The Riley County Commission agreed Thursday to reconsider its earlier decision to eliminate a citizens advisory panel from the structure of the proposed Public Building Commission.
But that decision does not necessarily mean that the citizens panel eventually will be part of the language.
Commissioners agreed to review the question after commissioner Bob Boyd reiterated his belief that the building commission would need an advisory council whose purpose would be to “engage the public.”
They asked county counselor Clancy Holeman to provide additional options for revising the proposed commission’s bylaws.
Although agreeing to revisit the issue, commissioners Dave Lewis and Ron Wells held to their previous positions that having an advisory council would slow down the process of getting buildings created, and also wouldn’t be the best way to get the public engaged.
Lewis suggested having “two to three public forums,” that would bring in more poeple than just using an advisory council.
Wells also wondered who would sit on the advisory council and whether such a council would remain engaged if there are long periods of time between projects.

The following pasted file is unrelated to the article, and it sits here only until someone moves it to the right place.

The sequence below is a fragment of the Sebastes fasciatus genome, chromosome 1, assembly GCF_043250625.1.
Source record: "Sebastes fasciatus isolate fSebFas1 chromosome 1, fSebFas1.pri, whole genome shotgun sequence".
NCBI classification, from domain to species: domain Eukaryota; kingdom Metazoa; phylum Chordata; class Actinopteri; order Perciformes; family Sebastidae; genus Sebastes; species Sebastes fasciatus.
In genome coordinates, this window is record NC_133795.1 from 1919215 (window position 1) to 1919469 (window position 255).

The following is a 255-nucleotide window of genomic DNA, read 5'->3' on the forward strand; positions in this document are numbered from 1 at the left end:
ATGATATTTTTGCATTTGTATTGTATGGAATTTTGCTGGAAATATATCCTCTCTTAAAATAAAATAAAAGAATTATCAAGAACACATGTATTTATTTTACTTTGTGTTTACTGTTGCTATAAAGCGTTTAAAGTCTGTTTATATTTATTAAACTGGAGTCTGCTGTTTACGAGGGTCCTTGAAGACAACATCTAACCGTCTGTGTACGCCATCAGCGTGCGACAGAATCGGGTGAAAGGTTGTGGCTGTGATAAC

Commissioners decided not to fund an additional court bailiff to supervise jury and jury selection for the Riley County Courthouse.
Because of budget cuts, the state pulled funding for the jury bailiff position. Judge Meryl Wilson asked the county to fund the position, describing it as significant for the comfort and flow of the courtroom. Wilson said that the bailiff keeps witnesses from talking with jurors and also gives questions from the jury to the judge to answer. They also get water and answer questions from jurors.
Wilson said if the position wasn’t filled, those tasks would have to be covered by the court reporter, a circumstance Wilson said “wasn’t fair” because those reporters have so much to do already.
Commissioners agreed that they weren’t comfortable taking on funding for the position based on the “principle” of assuming unfunded state mandates.
Commissioners decided to increase driver’s license fees from $2 to $4.
County Treasurer Eileen King asked for the increase, citing a 50 percent increase in driver’s license requests in the past year.
“I never thought about changing it until last November,” King said. “We’ve noticed a big increase.”
All three commissioners agreed on the increase, which will go into effect following the signing of a formal resolution at their meeting next Monday.